Review: Packing for Mars by Mary Roach

Packing for MarsPacking for Mars: The Curious Science of Life in the Void by Mary Roach (9780393068474): 2010 (W.W. Norton)

To the rocket scientist, you are a problem. You are the most irritating piece of machinery he or she will ever have to deal with…

To take an organism whose every feature has evolved to keep it alive and thriving in a world with oxygen, gravity, and water, to suspend that organism in the wasteland of space for a month or a year, is a preposterous but captivating undertaking…

Welcome to space. Not the parts you see on TV, the triumphs and the tragedies, but the stuff in between—the small comedies and everyday victories…

These quotes encapsulate the overall theme of the hilarious and thought-provoking book, Packing for Mars by Mary Roach.

The fact is, humankind was not built for space–we are built for Earth. Human beings are messy in a multitude of ways, not always perfectly rational, and, frankly, can be a bit of a pain in the ass. Throwing our terrestrial-bound selves into the void is an undertaking fraught with peril. Furthermore, we send our best-and-brightest out and have to retrain them in basic human functions. They have to be re-taught how to walk, to breathe, to go to the bathroom. It’s a scary proposition, and always has been. Roach covers all those parts “in-between”. This isn’t “The Right Stuff”; it’s the messy stuff.

Through Roach we get to sit in on the isolation chambers and psychological testing involved in selecting new astronauts–rooms set up more like kindergartens than laboratories. We learn about the trials and tribulations involved in inventing a space toilet–and just how important it really is to get it right. She takes a bullet for the reader and views porn movies that claim to display sex in zero-G and determines the veracity of their claims. She experiences zero-G herself in a stint on the “vomit comet”. Throughout the book, Roach regales us with humorous asides and never takes her subject too seriously. In looking at the various foibles of space simulation and testing, she plants tongue firmly in cheek and maintains her sense of humor as well as her sense of wonder.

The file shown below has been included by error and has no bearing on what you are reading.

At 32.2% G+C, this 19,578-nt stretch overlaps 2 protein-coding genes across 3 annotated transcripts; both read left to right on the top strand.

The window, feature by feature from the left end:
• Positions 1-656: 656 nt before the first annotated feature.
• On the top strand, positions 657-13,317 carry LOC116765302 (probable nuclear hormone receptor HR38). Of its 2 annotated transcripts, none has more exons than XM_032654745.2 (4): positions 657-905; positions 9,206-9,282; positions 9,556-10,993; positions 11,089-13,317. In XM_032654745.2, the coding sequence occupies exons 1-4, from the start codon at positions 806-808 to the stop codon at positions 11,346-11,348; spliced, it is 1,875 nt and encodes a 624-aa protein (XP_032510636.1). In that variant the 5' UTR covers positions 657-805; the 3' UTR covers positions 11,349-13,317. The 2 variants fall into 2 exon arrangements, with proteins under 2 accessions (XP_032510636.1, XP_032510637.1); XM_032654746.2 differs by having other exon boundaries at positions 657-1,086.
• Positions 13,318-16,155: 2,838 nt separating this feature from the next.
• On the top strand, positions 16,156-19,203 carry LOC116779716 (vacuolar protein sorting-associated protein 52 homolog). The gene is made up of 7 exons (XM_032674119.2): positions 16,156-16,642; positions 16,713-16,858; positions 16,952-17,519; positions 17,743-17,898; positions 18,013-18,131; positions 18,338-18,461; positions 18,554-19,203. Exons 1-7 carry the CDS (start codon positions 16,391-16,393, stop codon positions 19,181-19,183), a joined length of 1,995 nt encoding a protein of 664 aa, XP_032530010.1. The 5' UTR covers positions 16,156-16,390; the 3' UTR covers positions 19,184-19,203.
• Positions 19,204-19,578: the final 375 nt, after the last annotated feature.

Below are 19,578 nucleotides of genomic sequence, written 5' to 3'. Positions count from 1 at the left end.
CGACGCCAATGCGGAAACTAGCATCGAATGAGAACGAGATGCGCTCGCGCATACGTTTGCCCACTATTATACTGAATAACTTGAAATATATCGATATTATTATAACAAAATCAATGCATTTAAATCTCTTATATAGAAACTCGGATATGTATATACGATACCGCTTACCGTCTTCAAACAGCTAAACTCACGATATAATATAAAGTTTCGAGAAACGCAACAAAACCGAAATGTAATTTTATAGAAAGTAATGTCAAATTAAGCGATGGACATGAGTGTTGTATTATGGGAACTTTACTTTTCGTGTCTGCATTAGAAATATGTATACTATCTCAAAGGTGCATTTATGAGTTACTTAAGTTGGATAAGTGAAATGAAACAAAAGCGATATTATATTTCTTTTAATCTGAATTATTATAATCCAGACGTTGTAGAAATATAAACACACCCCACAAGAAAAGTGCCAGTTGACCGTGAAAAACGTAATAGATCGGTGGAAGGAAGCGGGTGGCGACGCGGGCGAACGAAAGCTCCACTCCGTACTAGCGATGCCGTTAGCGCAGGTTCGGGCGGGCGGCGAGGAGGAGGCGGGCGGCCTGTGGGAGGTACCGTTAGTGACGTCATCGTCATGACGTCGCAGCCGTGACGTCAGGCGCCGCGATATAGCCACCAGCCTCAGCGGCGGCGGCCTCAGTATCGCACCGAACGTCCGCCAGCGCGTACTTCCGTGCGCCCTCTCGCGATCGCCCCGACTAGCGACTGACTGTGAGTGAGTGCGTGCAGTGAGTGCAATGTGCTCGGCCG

The book is uncomfortable at times, but always funny. She is, after all, discussing bodily functions and sex in the frankest of language. The humor often off-sets any discomfort with the subject matter. The funniest (and most fun) bits of the book are the footnotes. Definitely don’t skip the footnotes! I enjoyed how the book gives an appreciation for the thoroughness of our scientists and all of the questions that they strive to answer in keeping our astronauts and explorers safe. The conclusion of the book (“Eating Your Pants”) could have been a bit longer. I wish Roach had spent more time making a case for our exploration of Mars. Her answer–that governments waste spending all the time, why not spend some on Mars–is a bit glib and ultimately unsatisfactory. But, overall, the book is a well-written, entertaining take on space travel and the craziness that goes along with it.

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About Shedrick

I am a professional librarian and a part-time writer that's working to do that the other way around. I currently live in North Texas in the lovely city of Denton (“The Home of Happiness“) with my lovely wife and the obligatory demon-spawn cats. When not writing, gaming, or watching cheezy kung-fu flicks, I can sometimes be found in a pub (or the American equivalent) enjoying a fine brew.
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